Course if I buy an overpriced building NOW , then tomorrow the RE market will drop, right?
In spring of 2000, NASDAQ had a big drop in value. That’s when RE rental units (sale price not rental price) went up 30% literally overnight. Additionally duplexes as well as apartments were turned into condos and thus essentially sold as SFH. Real estate was also being perceived as more lucrative and safer than the stock market. Two reasons why rentals were significantly increasing in value (despite vacancies going up).
Fast forward to around 2007. Real estate prices dropped, again the stock market dropped. Lots of layoffs. Banks no longer had easy loans for anyone with a pulse. Lots of foreclosures. THAT was the time to go crazy and buy lots of rentals at great sale prices.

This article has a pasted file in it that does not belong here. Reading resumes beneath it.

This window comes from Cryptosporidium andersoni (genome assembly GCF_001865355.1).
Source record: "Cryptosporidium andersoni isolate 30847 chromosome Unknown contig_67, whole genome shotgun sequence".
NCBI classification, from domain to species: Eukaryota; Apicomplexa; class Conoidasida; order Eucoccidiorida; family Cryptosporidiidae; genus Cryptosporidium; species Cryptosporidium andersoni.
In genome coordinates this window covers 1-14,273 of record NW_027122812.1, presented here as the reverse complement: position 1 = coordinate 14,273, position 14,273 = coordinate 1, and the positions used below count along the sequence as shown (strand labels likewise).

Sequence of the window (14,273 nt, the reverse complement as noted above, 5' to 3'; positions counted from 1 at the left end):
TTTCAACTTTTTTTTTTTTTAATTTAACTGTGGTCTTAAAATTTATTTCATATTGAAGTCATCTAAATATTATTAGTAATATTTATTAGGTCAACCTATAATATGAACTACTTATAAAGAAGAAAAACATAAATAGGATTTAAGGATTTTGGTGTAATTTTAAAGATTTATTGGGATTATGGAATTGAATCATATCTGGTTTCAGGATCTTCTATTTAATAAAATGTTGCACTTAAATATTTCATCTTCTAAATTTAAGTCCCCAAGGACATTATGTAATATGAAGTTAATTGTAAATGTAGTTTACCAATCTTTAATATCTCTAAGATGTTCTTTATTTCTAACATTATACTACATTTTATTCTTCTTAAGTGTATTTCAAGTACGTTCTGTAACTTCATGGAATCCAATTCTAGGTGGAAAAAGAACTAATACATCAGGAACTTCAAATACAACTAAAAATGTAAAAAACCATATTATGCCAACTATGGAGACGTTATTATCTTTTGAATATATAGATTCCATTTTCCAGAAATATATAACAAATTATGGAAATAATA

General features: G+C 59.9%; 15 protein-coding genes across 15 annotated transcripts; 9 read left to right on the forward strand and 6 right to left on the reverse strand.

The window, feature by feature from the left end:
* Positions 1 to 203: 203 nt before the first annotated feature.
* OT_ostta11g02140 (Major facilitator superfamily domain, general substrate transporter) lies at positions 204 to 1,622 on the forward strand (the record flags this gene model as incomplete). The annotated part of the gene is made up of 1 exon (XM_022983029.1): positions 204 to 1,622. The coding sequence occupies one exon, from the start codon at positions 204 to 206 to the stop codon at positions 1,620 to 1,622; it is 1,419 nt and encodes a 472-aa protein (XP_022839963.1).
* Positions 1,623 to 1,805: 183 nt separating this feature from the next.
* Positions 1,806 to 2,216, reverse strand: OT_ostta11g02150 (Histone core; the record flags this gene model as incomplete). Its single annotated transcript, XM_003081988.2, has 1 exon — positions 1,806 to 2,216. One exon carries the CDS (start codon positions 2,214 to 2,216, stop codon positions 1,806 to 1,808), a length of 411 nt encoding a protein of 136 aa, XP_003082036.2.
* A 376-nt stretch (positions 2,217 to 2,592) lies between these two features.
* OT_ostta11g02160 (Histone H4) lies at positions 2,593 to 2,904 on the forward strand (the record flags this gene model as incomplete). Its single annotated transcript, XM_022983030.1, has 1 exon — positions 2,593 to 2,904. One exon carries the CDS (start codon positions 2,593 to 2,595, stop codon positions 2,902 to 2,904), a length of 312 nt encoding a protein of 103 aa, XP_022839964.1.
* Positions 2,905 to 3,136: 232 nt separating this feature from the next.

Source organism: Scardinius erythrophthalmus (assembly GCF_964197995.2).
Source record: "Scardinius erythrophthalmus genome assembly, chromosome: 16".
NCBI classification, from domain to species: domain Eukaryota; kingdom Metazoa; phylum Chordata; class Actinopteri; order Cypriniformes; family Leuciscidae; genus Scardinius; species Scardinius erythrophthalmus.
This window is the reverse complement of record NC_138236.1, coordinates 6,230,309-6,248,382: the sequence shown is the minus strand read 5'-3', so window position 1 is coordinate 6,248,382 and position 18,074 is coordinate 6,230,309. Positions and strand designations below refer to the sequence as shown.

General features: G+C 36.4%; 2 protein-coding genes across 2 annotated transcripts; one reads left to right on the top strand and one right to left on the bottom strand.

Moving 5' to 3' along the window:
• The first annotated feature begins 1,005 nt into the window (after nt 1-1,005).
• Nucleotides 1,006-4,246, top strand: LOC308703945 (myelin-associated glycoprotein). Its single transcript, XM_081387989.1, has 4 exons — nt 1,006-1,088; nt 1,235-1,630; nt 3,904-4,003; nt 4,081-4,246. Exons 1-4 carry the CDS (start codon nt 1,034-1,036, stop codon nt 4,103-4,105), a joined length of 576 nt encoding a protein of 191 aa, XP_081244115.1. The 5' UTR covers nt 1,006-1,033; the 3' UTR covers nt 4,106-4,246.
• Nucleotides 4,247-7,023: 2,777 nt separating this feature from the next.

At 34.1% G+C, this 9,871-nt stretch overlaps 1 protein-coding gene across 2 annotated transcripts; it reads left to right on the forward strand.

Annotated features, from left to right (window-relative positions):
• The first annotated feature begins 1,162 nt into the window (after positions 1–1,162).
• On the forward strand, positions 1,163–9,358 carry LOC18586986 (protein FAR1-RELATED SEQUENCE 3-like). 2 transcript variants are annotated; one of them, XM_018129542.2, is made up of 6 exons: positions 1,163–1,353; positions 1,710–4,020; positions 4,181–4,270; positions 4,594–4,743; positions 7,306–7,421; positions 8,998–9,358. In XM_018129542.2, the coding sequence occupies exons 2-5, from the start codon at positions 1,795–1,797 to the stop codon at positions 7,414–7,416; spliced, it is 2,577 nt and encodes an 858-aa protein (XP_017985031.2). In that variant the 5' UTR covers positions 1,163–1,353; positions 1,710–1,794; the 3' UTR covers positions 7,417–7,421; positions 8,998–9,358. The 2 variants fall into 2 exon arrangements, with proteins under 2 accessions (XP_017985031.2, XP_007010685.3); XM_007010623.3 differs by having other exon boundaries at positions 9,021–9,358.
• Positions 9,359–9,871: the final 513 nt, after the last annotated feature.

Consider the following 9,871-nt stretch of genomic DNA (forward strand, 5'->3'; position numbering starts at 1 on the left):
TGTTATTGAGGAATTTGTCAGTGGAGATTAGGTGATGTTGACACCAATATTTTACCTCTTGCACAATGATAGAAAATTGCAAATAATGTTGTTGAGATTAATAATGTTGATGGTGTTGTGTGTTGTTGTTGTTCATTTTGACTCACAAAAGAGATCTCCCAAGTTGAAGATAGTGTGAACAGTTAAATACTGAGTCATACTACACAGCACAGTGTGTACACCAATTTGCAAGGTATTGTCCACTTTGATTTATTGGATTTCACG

I realize I am just rambling right now. But I just wish I knew when the next market downtown was coming. Who thought the stock market would still be going up and up? Rents are continuing to go up. Effective minimum wage seems to be rising as well despite our open borders.
Are you buying now or waiting to buy?
Future RE prices (by S i d [MO]) Posted on: May 13, 2019 9:25 AM
Mostly waiting. Prices are going up and deals are rare. I lucked into a couple recently, but nowhere near as many as there were just 3 years ago. Good time to stockpile cash / pay off debt in anticipation of future opportunity. --173.20.xxx.xxx
Future RE prices (by Oregonwoodsmoke [ID]) Posted on: May 13, 2019 9:53 AM
Real estate always runs in cycles. It's high now, can't stay high forever.